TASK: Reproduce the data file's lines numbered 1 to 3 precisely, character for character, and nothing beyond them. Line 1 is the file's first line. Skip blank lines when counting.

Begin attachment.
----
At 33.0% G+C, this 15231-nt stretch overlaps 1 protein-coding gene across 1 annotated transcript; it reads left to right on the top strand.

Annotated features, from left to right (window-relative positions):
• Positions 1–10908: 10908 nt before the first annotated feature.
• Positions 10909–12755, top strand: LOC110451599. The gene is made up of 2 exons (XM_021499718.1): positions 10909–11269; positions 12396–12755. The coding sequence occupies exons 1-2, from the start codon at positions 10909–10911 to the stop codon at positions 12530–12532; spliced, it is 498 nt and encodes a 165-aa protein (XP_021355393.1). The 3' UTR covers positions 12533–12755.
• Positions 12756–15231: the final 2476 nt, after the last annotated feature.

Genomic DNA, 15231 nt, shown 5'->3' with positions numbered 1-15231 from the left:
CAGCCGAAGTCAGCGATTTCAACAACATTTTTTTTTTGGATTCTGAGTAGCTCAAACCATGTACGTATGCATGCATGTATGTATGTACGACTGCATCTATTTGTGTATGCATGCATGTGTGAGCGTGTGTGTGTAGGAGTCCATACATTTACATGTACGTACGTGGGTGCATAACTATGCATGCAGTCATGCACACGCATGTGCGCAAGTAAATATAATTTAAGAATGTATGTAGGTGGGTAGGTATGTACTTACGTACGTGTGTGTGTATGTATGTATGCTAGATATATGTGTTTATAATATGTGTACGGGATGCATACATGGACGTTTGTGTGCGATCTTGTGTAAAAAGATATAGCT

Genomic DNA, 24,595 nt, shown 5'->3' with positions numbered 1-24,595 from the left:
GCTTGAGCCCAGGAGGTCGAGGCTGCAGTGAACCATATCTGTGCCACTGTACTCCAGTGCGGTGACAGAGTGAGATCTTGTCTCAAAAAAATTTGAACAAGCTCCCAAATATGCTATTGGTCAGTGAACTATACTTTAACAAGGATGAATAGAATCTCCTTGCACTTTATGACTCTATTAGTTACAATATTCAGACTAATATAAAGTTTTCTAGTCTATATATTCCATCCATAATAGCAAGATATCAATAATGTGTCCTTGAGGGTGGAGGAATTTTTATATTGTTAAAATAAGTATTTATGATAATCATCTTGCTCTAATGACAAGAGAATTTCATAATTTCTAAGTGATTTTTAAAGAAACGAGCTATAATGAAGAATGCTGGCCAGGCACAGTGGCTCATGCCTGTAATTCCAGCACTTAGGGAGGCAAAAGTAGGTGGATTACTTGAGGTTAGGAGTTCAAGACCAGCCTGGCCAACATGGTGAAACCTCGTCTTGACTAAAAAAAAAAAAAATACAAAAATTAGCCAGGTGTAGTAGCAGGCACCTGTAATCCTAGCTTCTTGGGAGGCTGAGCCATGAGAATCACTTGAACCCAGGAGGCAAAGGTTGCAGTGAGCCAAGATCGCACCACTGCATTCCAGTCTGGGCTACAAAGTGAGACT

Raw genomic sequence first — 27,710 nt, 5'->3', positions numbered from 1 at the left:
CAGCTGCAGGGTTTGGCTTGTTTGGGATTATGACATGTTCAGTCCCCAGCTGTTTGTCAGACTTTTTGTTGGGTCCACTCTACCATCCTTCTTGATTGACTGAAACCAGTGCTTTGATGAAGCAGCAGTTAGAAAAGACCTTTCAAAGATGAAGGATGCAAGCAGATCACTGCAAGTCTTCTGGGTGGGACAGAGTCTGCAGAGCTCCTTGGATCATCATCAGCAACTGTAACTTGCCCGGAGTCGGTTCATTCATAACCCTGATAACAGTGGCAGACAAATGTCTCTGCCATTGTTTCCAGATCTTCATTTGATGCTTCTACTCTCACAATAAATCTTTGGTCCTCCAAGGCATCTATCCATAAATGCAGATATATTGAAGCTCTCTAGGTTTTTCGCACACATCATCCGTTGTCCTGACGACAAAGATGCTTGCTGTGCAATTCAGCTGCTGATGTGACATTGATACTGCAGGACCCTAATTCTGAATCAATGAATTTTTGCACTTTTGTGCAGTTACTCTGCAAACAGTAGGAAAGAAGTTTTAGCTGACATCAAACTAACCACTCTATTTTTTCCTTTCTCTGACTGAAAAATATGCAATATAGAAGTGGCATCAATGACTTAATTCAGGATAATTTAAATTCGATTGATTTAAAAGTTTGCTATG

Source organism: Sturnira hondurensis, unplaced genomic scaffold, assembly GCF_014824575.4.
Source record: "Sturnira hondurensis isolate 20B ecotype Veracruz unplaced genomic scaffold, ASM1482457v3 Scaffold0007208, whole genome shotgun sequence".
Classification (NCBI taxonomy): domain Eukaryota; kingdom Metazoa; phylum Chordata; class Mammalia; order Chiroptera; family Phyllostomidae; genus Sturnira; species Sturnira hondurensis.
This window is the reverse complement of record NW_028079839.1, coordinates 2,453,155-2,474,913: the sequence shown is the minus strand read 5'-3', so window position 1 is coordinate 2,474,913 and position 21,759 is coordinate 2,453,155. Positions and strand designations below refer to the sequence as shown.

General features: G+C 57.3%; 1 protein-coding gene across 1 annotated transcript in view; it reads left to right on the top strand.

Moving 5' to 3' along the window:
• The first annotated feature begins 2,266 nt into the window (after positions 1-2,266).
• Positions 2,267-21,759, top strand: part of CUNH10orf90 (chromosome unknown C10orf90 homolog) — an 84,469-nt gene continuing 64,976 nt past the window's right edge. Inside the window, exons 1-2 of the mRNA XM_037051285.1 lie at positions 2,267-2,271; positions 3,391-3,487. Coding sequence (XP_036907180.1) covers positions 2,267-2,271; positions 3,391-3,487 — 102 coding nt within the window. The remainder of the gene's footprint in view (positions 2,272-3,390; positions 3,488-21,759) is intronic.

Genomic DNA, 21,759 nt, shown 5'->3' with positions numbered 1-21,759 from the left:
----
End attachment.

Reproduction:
At 33.0% G+C, this 15231-nt stretch overlaps 1 protein-coding gene across 1 annotated transcript; it reads left to right on the top strand.

Annotated features, from left to right (window-relative positions):
• Positions 1–10908: 10908 nt before the first annotated feature.